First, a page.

Mary Dyer Sculpture
Backstory and Context
The prominent Englishman Henry Vane started an opposition party and eventually was elected to governor, but ultimately was defeated by Winthrop and his supporters. One of Vane’s supporters was Anne Hutchinson, an outspoken critic of Winthrop and a close friend of Mary Dyer. As punishment for supporting the opposition, Winthrop ordered the exhumation of Mary Dyer’s stillborn child, which was found to be grotesquely deformed. Winthrop and the other Boston leaders regarded the child’s deformities as the result of Mary’s deformed spiritual beliefs, which allegedly ranged from dissolute living to supernatural communication.
After the exhumation, the Dyers left for Rhode Island with other persecuted individuals including Anne Hutchinson, who had been banished from Massachusetts. In the early 1650’s the Dyers returned to England where Mary joined the Quaker church. Despite the continuing persecution of Quakers in Massachusetts, the Dyers returned in 1657 and Mary began missionary work on behalf of the Quaker church. She was immediately imprisoned and subsequently expelled with the threat of execution if she returned.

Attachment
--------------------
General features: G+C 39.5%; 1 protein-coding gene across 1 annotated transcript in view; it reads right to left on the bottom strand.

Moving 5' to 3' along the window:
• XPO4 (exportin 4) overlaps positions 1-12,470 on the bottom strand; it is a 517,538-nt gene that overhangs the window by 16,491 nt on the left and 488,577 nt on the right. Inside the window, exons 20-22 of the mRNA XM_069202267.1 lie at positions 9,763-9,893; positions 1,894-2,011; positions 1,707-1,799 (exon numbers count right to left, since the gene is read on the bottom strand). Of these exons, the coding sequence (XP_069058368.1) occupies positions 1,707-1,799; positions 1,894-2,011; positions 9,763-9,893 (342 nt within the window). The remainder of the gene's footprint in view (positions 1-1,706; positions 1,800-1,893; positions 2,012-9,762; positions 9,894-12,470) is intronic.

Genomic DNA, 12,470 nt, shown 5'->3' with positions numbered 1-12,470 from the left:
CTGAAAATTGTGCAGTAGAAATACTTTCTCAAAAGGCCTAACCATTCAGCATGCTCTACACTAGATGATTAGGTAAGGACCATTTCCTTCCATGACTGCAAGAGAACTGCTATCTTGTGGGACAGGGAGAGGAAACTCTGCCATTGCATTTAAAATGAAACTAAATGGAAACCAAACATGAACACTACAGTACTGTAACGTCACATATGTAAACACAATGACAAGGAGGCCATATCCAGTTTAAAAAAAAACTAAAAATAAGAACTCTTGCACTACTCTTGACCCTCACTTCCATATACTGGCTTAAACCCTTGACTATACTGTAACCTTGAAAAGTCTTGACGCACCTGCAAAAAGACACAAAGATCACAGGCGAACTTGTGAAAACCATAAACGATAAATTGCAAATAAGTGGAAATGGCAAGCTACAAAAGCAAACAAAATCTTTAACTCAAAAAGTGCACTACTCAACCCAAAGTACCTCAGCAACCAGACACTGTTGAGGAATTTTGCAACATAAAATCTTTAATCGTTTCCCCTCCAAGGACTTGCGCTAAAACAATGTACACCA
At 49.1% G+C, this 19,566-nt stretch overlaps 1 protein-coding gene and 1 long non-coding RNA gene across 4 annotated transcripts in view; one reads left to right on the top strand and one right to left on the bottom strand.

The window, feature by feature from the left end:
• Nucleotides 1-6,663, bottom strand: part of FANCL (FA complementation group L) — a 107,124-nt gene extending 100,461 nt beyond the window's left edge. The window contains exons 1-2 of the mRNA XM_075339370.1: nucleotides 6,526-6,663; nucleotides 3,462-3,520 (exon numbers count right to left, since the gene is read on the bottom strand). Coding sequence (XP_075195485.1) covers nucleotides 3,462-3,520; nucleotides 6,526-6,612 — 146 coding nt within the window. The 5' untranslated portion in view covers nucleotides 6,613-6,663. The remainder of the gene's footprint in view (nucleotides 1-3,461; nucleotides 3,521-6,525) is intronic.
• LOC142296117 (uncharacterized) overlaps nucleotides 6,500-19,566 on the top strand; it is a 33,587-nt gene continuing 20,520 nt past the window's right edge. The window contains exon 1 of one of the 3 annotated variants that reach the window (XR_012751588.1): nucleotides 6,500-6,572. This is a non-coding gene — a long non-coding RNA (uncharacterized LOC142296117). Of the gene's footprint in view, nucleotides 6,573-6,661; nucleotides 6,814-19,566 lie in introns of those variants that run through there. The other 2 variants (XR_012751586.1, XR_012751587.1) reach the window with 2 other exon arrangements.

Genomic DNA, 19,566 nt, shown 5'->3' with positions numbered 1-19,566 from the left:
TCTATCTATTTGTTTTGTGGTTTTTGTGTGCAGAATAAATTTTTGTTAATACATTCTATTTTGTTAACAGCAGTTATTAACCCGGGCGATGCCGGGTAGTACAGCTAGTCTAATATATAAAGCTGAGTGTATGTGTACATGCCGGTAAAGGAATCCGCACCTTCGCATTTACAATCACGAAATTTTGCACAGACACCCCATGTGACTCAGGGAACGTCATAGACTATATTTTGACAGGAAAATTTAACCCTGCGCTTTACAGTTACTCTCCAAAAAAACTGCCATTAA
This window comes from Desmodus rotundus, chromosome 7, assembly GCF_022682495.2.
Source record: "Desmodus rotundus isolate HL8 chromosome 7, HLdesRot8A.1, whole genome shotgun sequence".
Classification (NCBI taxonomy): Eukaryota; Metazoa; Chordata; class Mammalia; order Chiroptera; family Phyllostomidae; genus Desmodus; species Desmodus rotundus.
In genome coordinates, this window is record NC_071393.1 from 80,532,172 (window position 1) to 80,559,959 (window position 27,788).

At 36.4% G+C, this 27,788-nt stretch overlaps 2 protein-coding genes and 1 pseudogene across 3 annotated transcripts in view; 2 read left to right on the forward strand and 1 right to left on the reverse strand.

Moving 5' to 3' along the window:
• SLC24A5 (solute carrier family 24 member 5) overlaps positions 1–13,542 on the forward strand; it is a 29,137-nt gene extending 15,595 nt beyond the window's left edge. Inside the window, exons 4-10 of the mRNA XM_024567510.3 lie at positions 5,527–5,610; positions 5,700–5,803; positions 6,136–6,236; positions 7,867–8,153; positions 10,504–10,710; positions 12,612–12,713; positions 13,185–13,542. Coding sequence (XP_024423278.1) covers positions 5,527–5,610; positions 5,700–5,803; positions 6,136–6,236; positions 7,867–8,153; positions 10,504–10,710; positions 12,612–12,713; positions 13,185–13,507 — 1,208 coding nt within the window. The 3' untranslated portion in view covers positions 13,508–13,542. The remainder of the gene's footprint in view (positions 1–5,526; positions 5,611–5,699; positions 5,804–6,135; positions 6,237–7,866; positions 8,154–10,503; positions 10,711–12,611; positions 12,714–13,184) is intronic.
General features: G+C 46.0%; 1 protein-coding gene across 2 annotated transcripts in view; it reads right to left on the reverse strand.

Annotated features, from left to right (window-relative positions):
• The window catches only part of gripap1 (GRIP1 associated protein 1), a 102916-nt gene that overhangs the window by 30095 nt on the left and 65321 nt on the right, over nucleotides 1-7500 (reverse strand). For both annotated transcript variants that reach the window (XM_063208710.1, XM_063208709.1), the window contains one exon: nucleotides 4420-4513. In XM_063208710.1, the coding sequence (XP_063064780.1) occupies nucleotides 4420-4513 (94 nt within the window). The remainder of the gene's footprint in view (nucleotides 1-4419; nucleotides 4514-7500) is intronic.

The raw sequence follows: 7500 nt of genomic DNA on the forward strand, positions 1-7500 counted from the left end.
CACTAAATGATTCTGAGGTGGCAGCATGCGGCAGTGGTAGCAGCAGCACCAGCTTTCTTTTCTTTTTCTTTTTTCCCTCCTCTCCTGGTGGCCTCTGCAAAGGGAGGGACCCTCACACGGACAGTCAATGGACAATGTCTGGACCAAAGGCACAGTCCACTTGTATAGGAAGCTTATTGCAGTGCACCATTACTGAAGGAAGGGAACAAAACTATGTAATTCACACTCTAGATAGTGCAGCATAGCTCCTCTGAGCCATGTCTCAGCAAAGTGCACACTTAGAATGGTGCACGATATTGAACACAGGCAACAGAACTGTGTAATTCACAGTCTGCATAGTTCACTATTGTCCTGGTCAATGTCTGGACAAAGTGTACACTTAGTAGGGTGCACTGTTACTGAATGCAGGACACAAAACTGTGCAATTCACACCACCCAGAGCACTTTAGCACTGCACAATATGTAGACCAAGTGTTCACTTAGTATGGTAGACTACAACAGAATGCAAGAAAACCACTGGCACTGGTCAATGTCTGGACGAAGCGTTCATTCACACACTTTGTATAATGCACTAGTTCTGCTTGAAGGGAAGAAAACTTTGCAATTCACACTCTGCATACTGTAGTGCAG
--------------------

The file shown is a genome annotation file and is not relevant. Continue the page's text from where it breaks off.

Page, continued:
Mary risked execution by returning to Massachusetts in order to continue her missionary work on behalf of the Quakers. This time she was sentenced to execution along with two other male Quakers. At the begging of her son William the Governor granted Mary a reprieve, but once again expelled her from the colony. On her third and final return to Boston Mary was arrested and on June 1st, 1660 she was executed on the Boston Common.
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